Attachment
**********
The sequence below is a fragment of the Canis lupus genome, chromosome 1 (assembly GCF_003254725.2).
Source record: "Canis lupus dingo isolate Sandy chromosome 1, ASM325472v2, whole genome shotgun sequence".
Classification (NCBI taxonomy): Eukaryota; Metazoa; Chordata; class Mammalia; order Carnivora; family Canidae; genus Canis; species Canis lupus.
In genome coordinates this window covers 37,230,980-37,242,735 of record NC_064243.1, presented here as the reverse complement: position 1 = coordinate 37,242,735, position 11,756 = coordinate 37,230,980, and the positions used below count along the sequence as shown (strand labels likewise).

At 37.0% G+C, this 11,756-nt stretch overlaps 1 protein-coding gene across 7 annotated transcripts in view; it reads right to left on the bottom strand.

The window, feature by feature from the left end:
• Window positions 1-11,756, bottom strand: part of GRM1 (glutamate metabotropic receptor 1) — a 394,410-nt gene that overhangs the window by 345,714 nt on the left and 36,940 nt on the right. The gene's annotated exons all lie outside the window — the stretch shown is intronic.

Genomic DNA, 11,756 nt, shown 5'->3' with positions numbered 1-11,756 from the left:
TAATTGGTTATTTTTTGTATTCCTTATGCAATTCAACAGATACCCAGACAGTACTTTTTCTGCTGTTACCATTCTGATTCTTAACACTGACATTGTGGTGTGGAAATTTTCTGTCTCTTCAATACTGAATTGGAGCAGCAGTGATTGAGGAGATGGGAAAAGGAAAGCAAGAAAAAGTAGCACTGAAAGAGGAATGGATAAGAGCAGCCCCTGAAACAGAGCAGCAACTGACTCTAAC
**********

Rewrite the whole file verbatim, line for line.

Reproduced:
The sequence below is a fragment of the Canis lupus genome, chromosome 1 (assembly GCF_003254725.2).
Source record: "Canis lupus dingo isolate Sandy chromosome 1, ASM325472v2, whole genome shotgun sequence".
Classification (NCBI taxonomy): Eukaryota; Metazoa; Chordata; class Mammalia; order Carnivora; family Canidae; genus Canis; species Canis lupus.
In genome coordinates this window covers 37,230,980-37,242,735 of record NC_064243.1, presented here as the reverse complement: position 1 = coordinate 37,242,735, position 11,756 = coordinate 37,230,980, and the positions used below count along the sequence as shown (strand labels likewise).

At 37.0% G+C, this 11,756-nt stretch overlaps 1 protein-coding gene across 7 annotated transcripts in view; it reads right to left on the bottom strand.

The window, feature by feature from the left end:
• Window positions 1-11,756, bottom strand: part of GRM1 (glutamate metabotropic receptor 1) — a 394,410-nt gene that overhangs the window by 345,714 nt on the left and 36,940 nt on the right. The gene's annotated exons all lie outside the window — the stretch shown is intronic.

Genomic DNA, 11,756 nt, shown 5'->3' with positions numbered 1-11,756 from the left:
TAATTGGTTATTTTTTGTATTCCTTATGCAATTCAACAGATACCCAGACAGTACTTTTTCTGCTGTTACCATTCTGATTCTTAACACTGACATTGTGGTGTGGAAATTTTCTGTCTCTTCAATACTGAATTGGAGCAGCAGTGATTGAGGAGATGGGAAAAGGAAAGCAAGAAAAAGTAGCACTGAAAGAGGAATGGATAAGAGCAGCCCCTGAAACAGAGCAGCAACTGACTCTAAC